From the Kombucha Konnection

Hi all

Bear with me - I think it's time for this. The following is from the June issue of the Kombucha Konnection. Remember - the newsletter is copyrighted - thanks.

'KOMBUCHA - A KILLER?" By: Ariana Estelle Kombucha Konnection, Volume 2, No. 6

It happened a few weeks ago - the nearly frantic phone call from a new Kombucha drinker. "Ariana, I just came from the Health Food Store and I'm very worried. The manager of the store told me that 4 people in Texas had died from drinking Kombucha Tea that they brewed at home. Now, I'm afraid to drink it!" She gave me the name & phone number of the store and I called them asking for the person she had spoken with.

"Hello, I'd like some information about Kombucha" His reply: "First of all, Kombucha will kill you. Quite a few people have died from drinking the stuff you make at home. I sell the bottled Kombucha Tea which is the only safe way to consume it" AHA...the key word - SELL! At that point I told him I was a Kombucha grower and I was very concerned that he might not have all the facts. That, to my knowledge, no one had ever died or even become seriously ill from drinking Kombucha Tea that they fermented themselves.

His reply: "Look, I read this in the local paper a couple of years ago and they got the information from the health department. If you don't believe me, just call the Health Department!"

I did just that. I phoned the Texas Department of Health and asked to speak with someone who had some knowledge about Kombucha. I was transferred two or three times, then connected with a man whose job it is to investigate "natural or herbal health remedies". I asked him to go back as far as five years and check to see if there had been any illness or deaths reported that were connected to the consumption of Kombucha Tea. He said, "I really don't have to do any research to answer your question. I have my information right here. The answer is "NO", there have been no such incidents in the state of Texas". I told him about the man at the Health Food Store and he said, "oh, yes, back in early 1995 there was a lot of media coverage about some woman in Iowa who died, and it was discovered that she had been drinking Kombucha Tea. But, as I understand it, upon autopsy, it was revealed that the woman was diabetic, suffering from severe acidosis and also had a perforated bowl which caused peritonitis". Then he asked for the name of the Health Food Store and said "I'd be very interested in taking a look at this stuff they are selling". He went on to tell me that when people called their office asking whether or not it was safe to brew Kombucha at home, they are told that with proper hygiene and cleanliness of the surroundings and utensils used, that it is, indeed, safe.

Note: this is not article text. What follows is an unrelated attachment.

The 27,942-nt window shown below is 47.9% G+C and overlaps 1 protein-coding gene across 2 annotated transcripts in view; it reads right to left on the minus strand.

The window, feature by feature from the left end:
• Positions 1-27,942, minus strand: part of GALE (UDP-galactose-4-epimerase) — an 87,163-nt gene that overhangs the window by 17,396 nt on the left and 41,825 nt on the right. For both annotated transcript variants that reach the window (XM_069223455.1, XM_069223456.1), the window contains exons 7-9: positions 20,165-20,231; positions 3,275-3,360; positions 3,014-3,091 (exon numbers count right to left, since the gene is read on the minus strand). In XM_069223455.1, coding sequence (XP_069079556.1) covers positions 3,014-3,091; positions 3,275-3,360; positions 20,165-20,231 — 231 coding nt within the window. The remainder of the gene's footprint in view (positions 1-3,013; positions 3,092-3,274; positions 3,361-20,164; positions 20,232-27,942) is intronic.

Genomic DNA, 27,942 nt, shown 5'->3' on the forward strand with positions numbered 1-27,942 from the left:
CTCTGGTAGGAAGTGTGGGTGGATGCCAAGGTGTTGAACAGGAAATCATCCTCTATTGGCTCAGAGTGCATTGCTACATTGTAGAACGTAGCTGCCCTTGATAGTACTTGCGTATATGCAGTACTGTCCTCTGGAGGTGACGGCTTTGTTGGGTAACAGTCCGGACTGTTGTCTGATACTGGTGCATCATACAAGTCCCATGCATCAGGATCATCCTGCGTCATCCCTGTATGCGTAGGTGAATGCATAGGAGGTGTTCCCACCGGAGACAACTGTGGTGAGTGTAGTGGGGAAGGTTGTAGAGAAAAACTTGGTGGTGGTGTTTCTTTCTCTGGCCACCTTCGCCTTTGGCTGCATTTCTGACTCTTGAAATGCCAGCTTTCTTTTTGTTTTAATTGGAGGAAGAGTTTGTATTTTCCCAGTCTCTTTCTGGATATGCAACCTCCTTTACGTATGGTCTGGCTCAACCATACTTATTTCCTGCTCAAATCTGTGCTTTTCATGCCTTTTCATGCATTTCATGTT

I thanked him for his time and called back the man at the Health Food Store. I told him what I had learned and his reply was: "I don't care what he told you - I read it in the paper and I believe it"

Like all of you, I've read the articles in print and seen the TV shows which cast a bad light on Kombucha. So, I decided to take this one step further and I phoned the FDA in Washington, D.C.

I spoke with several different people in four different divisions. The first conversation with with a gentleman in the 'complaints office'. He told me that regardless of the media 'hype', that there were, in fact, only two cases in which Kombucha Tea might have been suspected of contributing to illness and subsequent death. He went on to say that after thorough investigation, Kombucha WAS RULED OUT AS A CONTRIBUTING FACTOR in both of these cases. One of these was the now famous case of a woman in Iowa that died in April of 1995.(the actual CDC report). He went on to say that it was his personal recommendation at the time to "drop the whole case against Kombucha - because they didn't have a case". He stated that it was his belief that if, when 'home-brewing' Kombucha, that proper attention was given to hygiene and the cleanliness of the area, that it was probably okay. He then gave me the number of another office to call" the "Plant, Dairy Food & Beverages" Dept., that is currently doing research on Kombucha.

When I reached them I spoke with the person in charge of the "Microanalytical Evaluation" Dept. Here, of course, I found someone with a totally different outlook regarding Kombucha. I was speaking with a scientist. However, he was courteous and friendly and offered to send me a package of material relating to Kombucha. One of these is an "FDA Talk Paper".

We discussed the case of the man in Kentucky who died under mysterious circumstances, and once again, Kombucha was the 'prime suspect'. However, upon autopsy, this man was found to be suffering from non- viral hepatitis and other conditions that contributed to his demise.

This conversation continued for over an hour with reference being made to those "who jump on the Kombucha bandwagon in order to make quick, fast, big bucks". He stated that he felt that these 'hucksters', with no real interest in the health of the consumer - only their bank accounts, could be a major part of the problem. Often these people charge upward to $75 for a Kombucha culture and provide NO information, written or verbal, stressing the importance of sanitary conditions when brewing Kombucha.

Bottom Line: Be Careful - Be Clean - Be Cautious , and Be Considerate and share your information with others.

This publication is copyrighted and the publication or portions thereof may not be used in any way without written permission from the author. All rights reserved.


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UpDt 10/25/1999